On March 16, four Walden employees were certified in the United States Environmental Protection Agency (USEPA) Method 9 Air Opacity of Visible Emissions. New employees, Cari Covell and Ritu Chaugule, were obtaining the certification for the first time while Walden project managers, Erica Johnston and Massimiliano (Massi) Lelli, were there to be recertified.
A USEPA Method 9 Certified Emissions Evaluator conducts air opacity tests to assess air pollution from point source emissions. Most commonly, emissions from generators and smokestacks are monitored. In New York City, every generator at or above 40 kW output capacity registered or permitted with the New York City Department of Environmental Protection (NYCDEP) must be tested according to USEPA Method 9 procedures. NYCDEP modified these standards in the Rules of the City of New York under Title 15, Chapter 44, effective January 2017.
What is USEPA Method 9 for Air Opacity?
USEPA Method 9 is a method to determine and make observations of the opacity of an emissions plume using standardized procedures. The emission point is described and recorded relative to the observer’s distance and the sun. Plume direction, the height of the emissions source (stack), distance and direction to the emissions source, sun direction, and sun altitude are all aspects of observing an emissions plume. The opacity of the smoke is recorded to the nearest 5 percent on a scale of 0-100 percent.
Opacity is the obscuring power of an emission. Particulate matter creates opacity. The more background light blocked from an observer’s view by particulate matter emissions with a small diameter (< 400 nm), the higher the opacity reading. Opacity is considered upon reflection, refraction, absorption, and transmittance of light to the plume.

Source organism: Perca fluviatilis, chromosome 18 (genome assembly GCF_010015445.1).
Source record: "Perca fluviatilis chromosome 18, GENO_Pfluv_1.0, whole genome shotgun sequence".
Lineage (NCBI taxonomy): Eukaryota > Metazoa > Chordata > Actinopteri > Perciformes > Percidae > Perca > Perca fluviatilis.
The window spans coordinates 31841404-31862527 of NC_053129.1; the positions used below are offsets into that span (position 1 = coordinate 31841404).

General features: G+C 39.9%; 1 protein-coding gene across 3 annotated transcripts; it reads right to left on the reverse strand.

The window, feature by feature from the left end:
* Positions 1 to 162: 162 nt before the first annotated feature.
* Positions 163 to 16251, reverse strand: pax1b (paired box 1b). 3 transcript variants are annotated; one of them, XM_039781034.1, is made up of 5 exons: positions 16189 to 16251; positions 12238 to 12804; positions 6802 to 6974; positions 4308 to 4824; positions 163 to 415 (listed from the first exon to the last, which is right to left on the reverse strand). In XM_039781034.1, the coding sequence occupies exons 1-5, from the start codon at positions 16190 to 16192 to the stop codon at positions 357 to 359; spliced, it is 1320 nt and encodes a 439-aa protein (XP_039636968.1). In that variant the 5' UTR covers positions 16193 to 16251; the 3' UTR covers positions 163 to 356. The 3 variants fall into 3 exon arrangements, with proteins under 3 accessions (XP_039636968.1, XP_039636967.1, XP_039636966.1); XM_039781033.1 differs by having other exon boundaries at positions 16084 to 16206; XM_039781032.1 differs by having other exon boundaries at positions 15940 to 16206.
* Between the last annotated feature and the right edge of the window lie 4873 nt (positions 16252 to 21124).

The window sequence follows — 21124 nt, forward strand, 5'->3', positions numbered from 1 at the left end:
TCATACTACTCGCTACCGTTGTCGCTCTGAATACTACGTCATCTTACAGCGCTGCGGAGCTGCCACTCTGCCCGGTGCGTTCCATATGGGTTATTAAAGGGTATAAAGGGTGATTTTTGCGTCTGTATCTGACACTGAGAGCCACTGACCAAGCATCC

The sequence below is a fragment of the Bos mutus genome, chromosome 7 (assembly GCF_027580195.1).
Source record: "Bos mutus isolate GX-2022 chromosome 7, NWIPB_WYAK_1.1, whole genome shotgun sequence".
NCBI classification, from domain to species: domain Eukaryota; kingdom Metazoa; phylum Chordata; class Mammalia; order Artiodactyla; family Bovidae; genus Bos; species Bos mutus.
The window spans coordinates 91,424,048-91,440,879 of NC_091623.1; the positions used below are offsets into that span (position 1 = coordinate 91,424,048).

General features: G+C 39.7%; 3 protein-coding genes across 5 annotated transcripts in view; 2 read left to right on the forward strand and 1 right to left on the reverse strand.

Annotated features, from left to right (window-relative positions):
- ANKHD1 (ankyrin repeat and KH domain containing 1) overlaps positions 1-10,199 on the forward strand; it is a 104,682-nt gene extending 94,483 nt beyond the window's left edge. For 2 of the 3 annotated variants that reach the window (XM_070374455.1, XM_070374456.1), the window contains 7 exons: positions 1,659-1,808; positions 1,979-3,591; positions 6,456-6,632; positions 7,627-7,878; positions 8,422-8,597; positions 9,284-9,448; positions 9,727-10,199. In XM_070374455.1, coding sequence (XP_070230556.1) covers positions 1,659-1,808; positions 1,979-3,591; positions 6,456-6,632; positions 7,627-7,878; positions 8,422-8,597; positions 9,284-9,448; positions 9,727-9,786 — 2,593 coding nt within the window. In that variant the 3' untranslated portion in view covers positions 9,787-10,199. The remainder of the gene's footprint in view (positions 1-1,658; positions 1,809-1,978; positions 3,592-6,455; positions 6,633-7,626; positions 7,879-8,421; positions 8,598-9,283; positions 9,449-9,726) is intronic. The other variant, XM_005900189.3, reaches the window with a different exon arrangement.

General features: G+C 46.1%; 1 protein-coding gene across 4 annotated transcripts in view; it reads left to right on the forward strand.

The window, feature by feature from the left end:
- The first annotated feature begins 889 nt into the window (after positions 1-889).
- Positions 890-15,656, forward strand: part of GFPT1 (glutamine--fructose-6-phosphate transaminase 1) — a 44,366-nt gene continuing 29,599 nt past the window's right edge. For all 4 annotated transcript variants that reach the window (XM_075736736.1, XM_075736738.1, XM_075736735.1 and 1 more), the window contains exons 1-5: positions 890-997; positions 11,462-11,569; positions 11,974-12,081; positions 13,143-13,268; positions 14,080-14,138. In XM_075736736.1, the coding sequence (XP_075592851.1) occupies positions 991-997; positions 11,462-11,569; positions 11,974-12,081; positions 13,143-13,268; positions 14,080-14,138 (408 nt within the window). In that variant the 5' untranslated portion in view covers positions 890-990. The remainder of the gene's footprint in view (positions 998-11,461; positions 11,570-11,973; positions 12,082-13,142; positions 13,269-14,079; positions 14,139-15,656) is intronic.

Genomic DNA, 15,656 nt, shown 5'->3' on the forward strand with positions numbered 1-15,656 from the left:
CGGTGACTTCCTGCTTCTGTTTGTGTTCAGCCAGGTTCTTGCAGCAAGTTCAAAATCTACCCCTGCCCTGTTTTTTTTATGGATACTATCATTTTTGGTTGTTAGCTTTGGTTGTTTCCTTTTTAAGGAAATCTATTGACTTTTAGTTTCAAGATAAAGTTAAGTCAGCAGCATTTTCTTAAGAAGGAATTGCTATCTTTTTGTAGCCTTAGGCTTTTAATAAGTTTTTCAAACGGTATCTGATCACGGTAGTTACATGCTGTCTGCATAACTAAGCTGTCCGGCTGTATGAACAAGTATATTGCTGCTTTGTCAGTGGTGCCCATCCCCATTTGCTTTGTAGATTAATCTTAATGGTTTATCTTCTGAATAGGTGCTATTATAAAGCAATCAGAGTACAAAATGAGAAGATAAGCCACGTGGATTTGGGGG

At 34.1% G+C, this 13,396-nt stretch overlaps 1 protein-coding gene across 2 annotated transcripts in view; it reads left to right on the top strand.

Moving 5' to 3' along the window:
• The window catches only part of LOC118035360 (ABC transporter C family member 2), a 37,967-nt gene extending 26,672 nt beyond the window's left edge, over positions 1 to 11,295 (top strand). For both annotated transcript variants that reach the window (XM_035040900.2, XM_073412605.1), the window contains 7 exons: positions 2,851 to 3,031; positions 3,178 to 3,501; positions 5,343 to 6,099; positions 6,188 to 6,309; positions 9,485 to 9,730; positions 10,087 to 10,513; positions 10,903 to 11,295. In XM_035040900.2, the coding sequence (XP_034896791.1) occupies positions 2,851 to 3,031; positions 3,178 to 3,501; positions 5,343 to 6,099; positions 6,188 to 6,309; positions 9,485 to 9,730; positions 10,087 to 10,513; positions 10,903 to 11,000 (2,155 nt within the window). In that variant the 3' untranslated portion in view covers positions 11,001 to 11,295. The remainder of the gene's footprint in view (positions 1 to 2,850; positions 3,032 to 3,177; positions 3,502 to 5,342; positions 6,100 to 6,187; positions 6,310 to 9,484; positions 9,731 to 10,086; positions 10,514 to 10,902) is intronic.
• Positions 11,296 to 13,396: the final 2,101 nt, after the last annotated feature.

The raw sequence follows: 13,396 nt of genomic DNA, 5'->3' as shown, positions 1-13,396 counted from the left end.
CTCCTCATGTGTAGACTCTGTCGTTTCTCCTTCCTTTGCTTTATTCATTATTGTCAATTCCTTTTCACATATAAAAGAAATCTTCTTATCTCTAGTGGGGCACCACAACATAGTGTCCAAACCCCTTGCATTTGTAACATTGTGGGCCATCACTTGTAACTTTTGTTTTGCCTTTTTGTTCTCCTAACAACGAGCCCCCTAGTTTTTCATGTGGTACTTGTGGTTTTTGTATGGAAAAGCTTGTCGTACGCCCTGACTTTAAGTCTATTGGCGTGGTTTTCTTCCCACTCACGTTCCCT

How are air emissions recorded?
Method 9 recommends monitoring emissions one hour after sunrise until one hour before sunset, not including mid-day, to minimize sun impedance. This is also while monitoring wind direction and speed, moving to different observation points if necessary. Individual readings are taken in momentary glances every 15 seconds for one straight hour. Federal limits on opacity require that, on a rolling average of six minutes, the opacity should not exceed 20 percent. However, NYCDEP regulations more strictly require that the 20 percent average of opacity should not be exceeded in any two consecutive minutes within a one-hour period. A trained observer knows how to read the stack for opacity within a 15 percent error margin.
Walden can assist and make recommendations to our clients regarding generator operation. Opacity testing of generators triggers other compliance requirements with the NYCDEP, such as air permitting and aboveground tank registration. Our certified operators are available for testing and permitting inquiries at 516-559-6976.